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“My attention to the left will not permit me to be very exact with regard to every circumstance which passed in the centre, much less to the right; but it is most certain that the enemy formed in good order, and that their attack was very brisk and animated on that side. Our troops reserved their fire till within forty yards, which was so well continued, that the enemy everywhere gave way. It was there our general fell, at the head of Braggs' and of the Louisbourg grenadiers, advancing with their bayonets. About the same time Brigadier-general Monkton received his wound at the head of Lascelles'. In the front of the opposite battalions fell also Monsieur Montcalm ; his second in command has since died of his wounds on board our fleet. Part of the enemy made a second faint attack; part took to some thick copse-wood, and seemed to make a stand.

“ It was at this moment that each corps seemed to exert itself with a view to its own particular character. The grenadiers, Braggs', Lascelles', pressed on with their bayonets. Brigadier Murray, advancing the troops under his command briskly, completed the rout on his side ; when the Highlanders, supported by Anstruther's, took to their broad-swords and drove part into the town, part to their works at the bridge on the river St. Charles,"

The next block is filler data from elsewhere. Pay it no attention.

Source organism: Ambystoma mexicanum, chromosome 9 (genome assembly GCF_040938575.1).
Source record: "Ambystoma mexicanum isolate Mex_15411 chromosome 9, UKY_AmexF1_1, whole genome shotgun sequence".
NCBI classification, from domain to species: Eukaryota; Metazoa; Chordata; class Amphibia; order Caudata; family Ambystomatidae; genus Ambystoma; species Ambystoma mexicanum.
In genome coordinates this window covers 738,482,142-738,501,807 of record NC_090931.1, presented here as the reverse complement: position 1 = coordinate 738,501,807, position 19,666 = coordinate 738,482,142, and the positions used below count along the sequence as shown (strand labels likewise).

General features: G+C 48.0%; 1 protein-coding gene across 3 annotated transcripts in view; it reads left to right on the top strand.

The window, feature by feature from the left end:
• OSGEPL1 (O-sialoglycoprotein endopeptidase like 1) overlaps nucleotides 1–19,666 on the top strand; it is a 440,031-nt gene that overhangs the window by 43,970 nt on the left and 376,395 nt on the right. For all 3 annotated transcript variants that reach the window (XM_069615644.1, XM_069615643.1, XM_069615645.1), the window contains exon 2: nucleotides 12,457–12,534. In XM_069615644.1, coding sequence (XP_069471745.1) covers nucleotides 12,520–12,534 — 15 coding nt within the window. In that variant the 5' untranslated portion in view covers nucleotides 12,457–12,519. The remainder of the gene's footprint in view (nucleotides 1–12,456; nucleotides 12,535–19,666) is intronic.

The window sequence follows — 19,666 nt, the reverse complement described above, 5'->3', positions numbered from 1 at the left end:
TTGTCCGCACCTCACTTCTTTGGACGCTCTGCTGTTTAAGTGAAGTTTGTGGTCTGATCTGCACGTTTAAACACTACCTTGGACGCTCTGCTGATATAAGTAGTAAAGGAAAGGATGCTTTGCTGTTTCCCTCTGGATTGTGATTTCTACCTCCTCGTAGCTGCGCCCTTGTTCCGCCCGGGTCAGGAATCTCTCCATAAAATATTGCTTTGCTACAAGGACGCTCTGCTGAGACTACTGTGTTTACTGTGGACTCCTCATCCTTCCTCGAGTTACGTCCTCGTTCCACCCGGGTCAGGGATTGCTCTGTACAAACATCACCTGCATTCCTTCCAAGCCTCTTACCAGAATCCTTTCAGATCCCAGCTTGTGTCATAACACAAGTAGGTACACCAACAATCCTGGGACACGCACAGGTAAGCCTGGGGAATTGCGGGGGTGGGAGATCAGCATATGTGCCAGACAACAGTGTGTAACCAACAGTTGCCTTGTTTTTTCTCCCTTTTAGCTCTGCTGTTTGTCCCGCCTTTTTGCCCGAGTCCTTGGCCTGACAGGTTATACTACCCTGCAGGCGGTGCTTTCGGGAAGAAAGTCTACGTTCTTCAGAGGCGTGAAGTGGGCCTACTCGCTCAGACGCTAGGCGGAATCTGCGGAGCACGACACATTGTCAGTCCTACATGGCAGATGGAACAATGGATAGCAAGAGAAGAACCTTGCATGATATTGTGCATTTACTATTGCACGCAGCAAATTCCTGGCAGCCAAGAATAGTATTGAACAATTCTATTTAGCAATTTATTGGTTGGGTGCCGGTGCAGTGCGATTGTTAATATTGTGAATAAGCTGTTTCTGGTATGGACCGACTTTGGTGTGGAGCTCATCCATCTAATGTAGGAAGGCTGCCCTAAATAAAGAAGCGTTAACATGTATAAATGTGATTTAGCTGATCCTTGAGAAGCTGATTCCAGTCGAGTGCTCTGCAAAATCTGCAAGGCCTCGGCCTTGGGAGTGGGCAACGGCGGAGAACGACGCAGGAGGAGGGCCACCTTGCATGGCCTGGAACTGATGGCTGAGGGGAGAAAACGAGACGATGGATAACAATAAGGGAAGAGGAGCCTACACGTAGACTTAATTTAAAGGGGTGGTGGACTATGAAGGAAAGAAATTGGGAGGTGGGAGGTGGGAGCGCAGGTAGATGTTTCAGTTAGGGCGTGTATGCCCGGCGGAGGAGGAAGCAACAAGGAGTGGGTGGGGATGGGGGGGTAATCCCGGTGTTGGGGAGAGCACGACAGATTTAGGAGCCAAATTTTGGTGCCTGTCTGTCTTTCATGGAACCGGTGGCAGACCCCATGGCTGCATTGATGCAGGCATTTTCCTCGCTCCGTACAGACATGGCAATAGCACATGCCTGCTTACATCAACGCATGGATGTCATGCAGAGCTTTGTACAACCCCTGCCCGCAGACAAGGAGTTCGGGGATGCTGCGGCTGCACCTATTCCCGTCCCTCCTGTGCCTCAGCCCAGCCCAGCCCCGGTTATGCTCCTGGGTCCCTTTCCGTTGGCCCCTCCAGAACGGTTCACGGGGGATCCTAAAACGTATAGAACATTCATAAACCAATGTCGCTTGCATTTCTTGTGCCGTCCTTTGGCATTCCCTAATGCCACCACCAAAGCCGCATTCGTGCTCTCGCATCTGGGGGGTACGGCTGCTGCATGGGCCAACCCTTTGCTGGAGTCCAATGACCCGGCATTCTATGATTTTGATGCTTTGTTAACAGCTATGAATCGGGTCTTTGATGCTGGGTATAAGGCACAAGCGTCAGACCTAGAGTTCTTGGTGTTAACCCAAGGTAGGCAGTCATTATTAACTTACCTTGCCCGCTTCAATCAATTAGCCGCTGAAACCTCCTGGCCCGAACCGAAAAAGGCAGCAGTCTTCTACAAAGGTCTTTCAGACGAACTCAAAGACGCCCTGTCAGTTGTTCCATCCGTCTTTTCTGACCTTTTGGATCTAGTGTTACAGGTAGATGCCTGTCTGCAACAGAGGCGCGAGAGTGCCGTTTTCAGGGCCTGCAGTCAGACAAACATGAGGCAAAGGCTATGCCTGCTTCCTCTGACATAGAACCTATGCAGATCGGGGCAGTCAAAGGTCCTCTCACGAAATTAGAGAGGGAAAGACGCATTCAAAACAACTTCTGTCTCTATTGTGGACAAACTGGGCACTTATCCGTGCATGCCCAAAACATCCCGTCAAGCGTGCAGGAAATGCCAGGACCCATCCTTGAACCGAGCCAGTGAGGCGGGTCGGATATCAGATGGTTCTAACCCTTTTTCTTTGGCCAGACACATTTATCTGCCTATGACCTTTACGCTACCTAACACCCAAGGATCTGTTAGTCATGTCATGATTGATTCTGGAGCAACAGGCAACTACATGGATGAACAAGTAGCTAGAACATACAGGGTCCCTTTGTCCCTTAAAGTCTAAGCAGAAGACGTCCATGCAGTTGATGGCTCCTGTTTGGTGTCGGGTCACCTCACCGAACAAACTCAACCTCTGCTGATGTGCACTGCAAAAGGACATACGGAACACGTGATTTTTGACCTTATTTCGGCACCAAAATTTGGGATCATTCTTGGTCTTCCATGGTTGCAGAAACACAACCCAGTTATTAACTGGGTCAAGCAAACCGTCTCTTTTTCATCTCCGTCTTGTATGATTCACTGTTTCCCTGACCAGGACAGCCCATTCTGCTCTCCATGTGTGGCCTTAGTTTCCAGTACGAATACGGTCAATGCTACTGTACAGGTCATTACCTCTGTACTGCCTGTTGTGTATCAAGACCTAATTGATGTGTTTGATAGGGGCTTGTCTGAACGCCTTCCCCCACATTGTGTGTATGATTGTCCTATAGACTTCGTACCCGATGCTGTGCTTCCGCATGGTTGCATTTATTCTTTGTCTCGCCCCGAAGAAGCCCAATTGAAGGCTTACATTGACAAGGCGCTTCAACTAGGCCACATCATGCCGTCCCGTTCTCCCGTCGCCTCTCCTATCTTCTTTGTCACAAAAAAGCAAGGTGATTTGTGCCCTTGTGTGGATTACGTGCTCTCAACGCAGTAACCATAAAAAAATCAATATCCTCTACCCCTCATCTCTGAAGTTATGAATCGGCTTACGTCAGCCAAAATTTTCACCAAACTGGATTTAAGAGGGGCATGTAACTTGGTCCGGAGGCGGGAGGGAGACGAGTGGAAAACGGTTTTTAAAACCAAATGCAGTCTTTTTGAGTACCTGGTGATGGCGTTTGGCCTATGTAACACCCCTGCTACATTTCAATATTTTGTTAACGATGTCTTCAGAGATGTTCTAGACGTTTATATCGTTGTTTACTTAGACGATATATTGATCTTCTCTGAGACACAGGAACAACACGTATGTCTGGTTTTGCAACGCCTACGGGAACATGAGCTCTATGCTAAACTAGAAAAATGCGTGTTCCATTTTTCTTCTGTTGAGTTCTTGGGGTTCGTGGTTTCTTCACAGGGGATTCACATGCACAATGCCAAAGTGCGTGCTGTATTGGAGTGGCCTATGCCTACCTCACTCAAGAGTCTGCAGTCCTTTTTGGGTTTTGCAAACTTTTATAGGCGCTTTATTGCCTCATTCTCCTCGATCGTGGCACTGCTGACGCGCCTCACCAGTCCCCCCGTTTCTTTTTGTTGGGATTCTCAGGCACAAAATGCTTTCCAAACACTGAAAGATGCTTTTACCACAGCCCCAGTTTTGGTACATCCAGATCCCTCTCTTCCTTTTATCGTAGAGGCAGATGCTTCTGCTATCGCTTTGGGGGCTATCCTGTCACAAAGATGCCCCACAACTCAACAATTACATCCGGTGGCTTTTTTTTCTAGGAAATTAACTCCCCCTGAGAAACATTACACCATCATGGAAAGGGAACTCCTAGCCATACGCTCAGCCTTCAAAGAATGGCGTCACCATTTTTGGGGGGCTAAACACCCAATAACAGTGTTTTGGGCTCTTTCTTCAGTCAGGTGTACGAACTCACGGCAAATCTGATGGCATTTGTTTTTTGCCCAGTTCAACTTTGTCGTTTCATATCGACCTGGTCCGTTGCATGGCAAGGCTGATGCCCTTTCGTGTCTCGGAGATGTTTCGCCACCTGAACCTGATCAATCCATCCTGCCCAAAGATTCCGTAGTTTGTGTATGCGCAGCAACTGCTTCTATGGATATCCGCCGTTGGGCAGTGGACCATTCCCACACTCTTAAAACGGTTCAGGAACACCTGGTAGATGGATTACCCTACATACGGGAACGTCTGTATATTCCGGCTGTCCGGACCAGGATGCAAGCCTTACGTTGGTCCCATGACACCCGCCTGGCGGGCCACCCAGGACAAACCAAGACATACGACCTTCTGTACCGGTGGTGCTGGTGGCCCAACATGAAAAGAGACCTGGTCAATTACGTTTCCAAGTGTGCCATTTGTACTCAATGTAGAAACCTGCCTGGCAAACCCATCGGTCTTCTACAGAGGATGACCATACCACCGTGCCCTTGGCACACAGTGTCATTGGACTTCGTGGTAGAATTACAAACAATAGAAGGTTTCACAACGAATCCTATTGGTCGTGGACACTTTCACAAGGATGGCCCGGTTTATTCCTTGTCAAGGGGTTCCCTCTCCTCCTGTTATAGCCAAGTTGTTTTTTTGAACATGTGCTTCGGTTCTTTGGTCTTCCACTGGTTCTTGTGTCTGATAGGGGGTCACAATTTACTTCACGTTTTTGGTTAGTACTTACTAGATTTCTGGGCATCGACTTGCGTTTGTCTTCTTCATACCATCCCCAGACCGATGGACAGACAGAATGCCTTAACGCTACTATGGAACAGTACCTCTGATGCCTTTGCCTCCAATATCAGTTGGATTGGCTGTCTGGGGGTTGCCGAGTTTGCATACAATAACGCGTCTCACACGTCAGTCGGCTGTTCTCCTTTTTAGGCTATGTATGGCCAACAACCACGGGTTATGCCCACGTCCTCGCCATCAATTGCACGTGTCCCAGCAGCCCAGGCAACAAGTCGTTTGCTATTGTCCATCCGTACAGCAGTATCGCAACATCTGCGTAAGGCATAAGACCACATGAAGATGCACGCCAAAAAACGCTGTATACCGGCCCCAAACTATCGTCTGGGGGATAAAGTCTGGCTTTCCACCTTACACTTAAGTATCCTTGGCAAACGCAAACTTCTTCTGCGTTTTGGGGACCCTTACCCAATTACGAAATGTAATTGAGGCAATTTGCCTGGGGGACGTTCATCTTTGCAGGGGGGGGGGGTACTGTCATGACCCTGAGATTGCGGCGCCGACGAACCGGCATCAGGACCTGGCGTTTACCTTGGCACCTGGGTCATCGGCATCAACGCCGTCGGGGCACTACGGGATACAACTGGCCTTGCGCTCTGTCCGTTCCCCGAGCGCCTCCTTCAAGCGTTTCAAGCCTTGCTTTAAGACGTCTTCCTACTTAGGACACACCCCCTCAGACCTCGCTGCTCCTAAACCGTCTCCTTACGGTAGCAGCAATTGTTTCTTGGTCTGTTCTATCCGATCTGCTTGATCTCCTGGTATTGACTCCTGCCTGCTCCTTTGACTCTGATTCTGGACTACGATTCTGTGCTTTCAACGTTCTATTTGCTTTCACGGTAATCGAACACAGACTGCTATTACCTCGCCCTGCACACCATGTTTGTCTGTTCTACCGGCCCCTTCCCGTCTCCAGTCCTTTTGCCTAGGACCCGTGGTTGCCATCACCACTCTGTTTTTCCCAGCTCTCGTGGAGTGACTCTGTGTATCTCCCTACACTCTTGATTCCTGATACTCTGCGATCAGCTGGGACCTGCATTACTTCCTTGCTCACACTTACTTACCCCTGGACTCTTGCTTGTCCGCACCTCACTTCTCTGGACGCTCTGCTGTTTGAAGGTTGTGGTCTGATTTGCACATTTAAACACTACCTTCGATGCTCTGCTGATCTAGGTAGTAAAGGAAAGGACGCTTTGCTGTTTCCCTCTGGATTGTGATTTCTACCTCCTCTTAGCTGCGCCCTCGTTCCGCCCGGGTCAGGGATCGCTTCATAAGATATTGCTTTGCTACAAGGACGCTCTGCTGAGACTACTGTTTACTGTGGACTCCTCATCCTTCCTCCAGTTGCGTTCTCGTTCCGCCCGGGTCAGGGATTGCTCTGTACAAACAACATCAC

Quebec capitulated a few days after this victory. In the subsequent year the Marquis de Vaudreuil surrendered with the remainder of the French army at Montreal, and Canada became an English colony. The joy which this event—the most brilliant achievement of the war-diffused, was much subdued by the death of the young officer who planned the attack, and who lived only long enough to hear that his plans were successful.

The state of the public mind at the time was well described by Goldsmith.

“ Amidst the clamour of exulting joys

Which triumph forces from the patriot heart,
Grief dares to mingle her soul-piercing voice,

And quells the raptures which from pleasure start.
Oh Wolfe! to thee a streaming flood of woe

Sighing we pay, and think e’en conquest dear;
Quebec in vain shall teach our breasts to glow,

Whilst thy sad fate extorts the heart-wrung tear.
“ Alive, the foe thy dreadful vigour fled,

And saw the fall with joy-pronouncing eyes ;